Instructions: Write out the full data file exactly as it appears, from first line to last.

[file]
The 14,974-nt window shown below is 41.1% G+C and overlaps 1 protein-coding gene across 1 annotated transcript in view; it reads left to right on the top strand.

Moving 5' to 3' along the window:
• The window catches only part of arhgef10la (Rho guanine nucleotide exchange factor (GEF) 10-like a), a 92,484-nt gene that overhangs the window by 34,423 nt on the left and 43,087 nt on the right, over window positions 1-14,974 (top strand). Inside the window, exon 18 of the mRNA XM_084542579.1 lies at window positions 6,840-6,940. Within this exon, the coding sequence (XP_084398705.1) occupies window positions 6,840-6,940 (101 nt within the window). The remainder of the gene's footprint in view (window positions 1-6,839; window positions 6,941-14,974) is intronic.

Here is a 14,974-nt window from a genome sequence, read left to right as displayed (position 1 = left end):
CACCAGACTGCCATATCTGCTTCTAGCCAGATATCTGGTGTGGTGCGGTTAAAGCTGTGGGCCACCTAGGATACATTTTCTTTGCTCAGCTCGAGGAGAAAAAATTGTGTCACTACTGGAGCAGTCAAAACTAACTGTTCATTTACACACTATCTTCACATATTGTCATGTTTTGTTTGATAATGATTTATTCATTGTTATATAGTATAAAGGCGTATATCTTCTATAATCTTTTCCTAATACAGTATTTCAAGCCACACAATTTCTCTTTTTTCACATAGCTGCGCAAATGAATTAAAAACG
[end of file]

The 14,974-nt window shown below is 41.1% G+C and overlaps 1 protein-coding gene across 1 annotated transcript in view; it reads left to right on the top strand.

Moving 5' to 3' along the window:
• The window catches only part of arhgef10la (Rho guanine nucleotide exchange factor (GEF) 10-like a), a 92,484-nt gene that overhangs the window by 34,423 nt on the left and 43,087 nt on the right, over window positions 1-14,974 (top strand). Inside the window, exon 18 of the mRNA XM_084542579.1 lies at window positions 6,840-6,940. Within this exon, the coding sequence (XP_084398705.1) occupies window positions 6,840-6,940 (101 nt within the window). The remainder of the gene's footprint in view (window positions 1-6,839; window positions 6,941-14,974) is intronic.

Here is a 14,974-nt window from a genome sequence, read left to right as displayed (position 1 = left end):
CACCAGACTGCCATATCTGCTTCTAGCCAGATATCTGGTGTGGTGCGGTTAAAGCTGTGGGCCACCTAGGATACATTTTCTTTGCTCAGCTCGAGGAGAAAAAATTGTGTCACTACTGGAGCAGTCAAAACTAACTGTTCATTTACACACTATCTTCACATATTGTCATGTTTTGTTTGATAATGATTTATTCATTGTTATATAGTATAAAGGCGTATATCTTCTATAATCTTTTCCTAATACAGTATTTCAAGCCACACAATTTCTCTTTTTTCACATAGCTGCGCAAATGAATTAAAAACG